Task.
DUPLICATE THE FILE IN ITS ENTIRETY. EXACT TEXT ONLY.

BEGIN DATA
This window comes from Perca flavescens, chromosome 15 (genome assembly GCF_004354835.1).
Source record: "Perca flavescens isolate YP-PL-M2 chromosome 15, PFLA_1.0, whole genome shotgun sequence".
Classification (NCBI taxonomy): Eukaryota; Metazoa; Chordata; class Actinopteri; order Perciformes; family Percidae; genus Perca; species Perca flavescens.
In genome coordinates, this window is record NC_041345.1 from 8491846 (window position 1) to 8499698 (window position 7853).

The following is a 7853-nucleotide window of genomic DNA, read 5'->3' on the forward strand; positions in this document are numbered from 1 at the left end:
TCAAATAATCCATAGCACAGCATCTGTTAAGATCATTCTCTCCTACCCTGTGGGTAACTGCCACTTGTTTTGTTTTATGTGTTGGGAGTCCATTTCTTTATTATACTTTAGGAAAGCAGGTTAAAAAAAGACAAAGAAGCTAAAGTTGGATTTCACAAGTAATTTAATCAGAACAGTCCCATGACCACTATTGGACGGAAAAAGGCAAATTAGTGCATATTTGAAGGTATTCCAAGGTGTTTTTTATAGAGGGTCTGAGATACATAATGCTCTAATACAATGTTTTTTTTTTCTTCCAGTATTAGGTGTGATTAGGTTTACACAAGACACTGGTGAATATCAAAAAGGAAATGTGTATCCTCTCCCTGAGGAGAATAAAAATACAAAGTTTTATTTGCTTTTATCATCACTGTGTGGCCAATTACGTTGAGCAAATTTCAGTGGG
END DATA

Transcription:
This window comes from Perca flavescens, chromosome 15 (genome assembly GCF_004354835.1).
Source record: "Perca flavescens isolate YP-PL-M2 chromosome 15, PFLA_1.0, whole genome shotgun sequence".
Classification (NCBI taxonomy): Eukaryota; Metazoa; Chordata; class Actinopteri; order Perciformes; family Percidae; genus Perca; species Perca flavescens.
In genome coordinates, this window is record NC_041345.1 from 8491846 (window position 1) to 8499698 (window position 7853).

The following is a 7853-nucleotide window of genomic DNA, read 5'->3' on the forward strand; positions in this document are numbered from 1 at the left end:
TCAAATAATCCATAGCACAGCATCTGTTAAGATCATTCTCTCCTACCCTGTGGGTAACTGCCACTTGTTTTGTTTTATGTGTTGGGAGTCCATTTCTTTATTATACTTTAGGAAAGCAGGTTAAAAAAAGACAAAGAAGCTAAAGTTGGATTTCACAAGTAATTTAATCAGAACAGTCCCATGACCACTATTGGACGGAAAAAGGCAAATTAGTGCATATTTGAAGGTATTCCAAGGTGTTTTTTATAGAGGGTCTGAGATACATAATGCTCTAATACAATGTTTTTTTTTTCTTCCAGTATTAGGTGTGATTAGGTTTACACAAGACACTGGTGAATATCAAAAAGGAAATGTGTATCCTCTCCCTGAGGAGAATAAAAATACAAAGTTTTATTTGCTTTTATCATCACTGTGTGGCCAATTACGTTGAGCAAATTTCAGTGGG